Introduction: 3D Printed Guardians of the Galaxy Props

About: I'm a senior software developer who loves working on projects involving software, electronics, woodworking, 3D printing and all things DIY.


The year-end function for the company I work for was Comic-con themed. Since I recently bought a 3D printer (Anet A8), I was looking for something that I could print to instead of buying/hiring a costume. Fortunately, Thingiverse user “youngs66” made an incredible design of the Star Lord helmet from the popular movie Guardians of the Galaxy. After I saw this design, I thought it’ll be a good test for my printer and it’ll be an awesome project to work on! I started printing the parts approximately 3 weeks prior to the party and in around 2 weeks I had printed the parts. I had thought the hardest part was over — I was quite incorrect in my assumption!

Step 1: Step 1: Print The Parts

I had the parts printed on my Anet A8 printer. I used a layer height of 0.1mm for the small pieces and 0.2mm for the larger ones (I was running out of time and was willing to sacrifice a small drop in quality). I was brave and left some prints over night and fortunately they came out ok. I was lucky that I didn’t have any major failed prints!

Step 2: Step 2: Sand and Coat In XTC-3D

After reading a few articles online regarding smoothing 3D prints before painting them. Many of them recommended XTC-3D. So I ordered myself a box and was ready to make my prints look shiny!
After sanding down with 220 grit sanding paper, I coated the parts using the resin.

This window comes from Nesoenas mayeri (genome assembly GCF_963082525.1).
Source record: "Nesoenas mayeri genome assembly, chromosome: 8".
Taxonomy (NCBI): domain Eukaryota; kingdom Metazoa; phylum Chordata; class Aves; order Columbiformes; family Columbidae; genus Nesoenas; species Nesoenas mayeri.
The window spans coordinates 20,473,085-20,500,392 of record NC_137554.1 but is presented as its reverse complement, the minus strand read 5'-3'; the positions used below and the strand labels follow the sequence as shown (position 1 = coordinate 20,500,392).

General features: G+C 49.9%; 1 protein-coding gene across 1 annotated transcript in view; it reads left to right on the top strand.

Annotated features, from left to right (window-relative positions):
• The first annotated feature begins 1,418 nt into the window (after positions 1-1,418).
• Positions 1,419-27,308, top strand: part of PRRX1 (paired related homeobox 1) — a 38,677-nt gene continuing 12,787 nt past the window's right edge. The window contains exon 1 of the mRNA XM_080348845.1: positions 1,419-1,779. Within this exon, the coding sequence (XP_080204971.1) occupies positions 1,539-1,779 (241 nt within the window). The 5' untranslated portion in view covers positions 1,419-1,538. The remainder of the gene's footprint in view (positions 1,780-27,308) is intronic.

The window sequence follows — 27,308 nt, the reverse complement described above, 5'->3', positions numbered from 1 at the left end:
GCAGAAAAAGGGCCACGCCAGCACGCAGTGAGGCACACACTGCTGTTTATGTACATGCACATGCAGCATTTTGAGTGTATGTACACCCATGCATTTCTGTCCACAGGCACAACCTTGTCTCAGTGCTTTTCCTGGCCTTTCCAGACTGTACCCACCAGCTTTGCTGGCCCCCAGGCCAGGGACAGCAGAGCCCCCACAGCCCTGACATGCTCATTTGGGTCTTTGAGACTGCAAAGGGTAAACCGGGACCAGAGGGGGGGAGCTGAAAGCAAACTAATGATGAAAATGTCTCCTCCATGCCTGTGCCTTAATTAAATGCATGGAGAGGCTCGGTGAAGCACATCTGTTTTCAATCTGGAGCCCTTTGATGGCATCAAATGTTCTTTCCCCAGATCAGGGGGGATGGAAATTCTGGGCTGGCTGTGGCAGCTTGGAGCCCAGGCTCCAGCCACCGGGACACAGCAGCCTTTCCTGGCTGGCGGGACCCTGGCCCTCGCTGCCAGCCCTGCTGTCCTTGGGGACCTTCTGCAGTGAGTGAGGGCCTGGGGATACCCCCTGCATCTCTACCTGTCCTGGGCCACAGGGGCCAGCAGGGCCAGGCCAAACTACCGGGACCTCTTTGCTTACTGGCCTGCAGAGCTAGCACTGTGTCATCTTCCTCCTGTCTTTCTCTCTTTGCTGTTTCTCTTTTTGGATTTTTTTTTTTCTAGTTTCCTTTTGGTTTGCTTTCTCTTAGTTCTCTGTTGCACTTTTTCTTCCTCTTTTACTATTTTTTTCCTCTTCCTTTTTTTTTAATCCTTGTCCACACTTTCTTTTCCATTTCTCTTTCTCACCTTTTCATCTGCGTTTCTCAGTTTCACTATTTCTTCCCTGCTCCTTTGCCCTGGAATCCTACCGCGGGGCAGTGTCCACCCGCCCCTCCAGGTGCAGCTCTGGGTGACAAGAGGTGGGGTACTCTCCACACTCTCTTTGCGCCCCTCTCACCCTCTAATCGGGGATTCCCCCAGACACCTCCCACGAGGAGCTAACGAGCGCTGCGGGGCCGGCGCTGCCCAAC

Please note:

Please, please, please do NOT try and speed up the curing process! The box tells you you can reduce the curing time from 3.5 hours to 15 minutes if you apply some heat. I tried this, using a hairdryer and I ended up warping some of the parts (I used PLA which has a lower melting point than ABS). Fortunately I noticed this half way through and managed to bend them back into shape. However, they didn’t fit perfectly. Just take your time, I’ve learnt my lesson with this! When the box says, it cures very quickly, it means it! As suggested, fold 2 sheets of foil and create a large surface area — this significantly increased your working time!This stuff causes an exothermic reaction when there’s a high density of the resin — it gets really hot if you have a large amount of the stuff in a small measuring cup. I was shocked when I used a large sponge, which absorbed quite a bit of the resin and started warming quite a bit! Use a small sponge, start with a little amount and coat the parts with very thin layers (0.4mm recommended)

Step 3: Step 3: Sanding, Priming, Masking And Painting


Once the XTC-3D resin cured, it was time to take off the shine from the prints and smoothen any rough areas. I used 220 grit wet sand paper for this.


I first sprayed all the parts with Black Rust-Oleum Primer+Paint.


I masked off the parts accordingly

Spray Painting:

After neatening up the masking with a razor/Stanley blade. I started spraying the parts chrome and gold.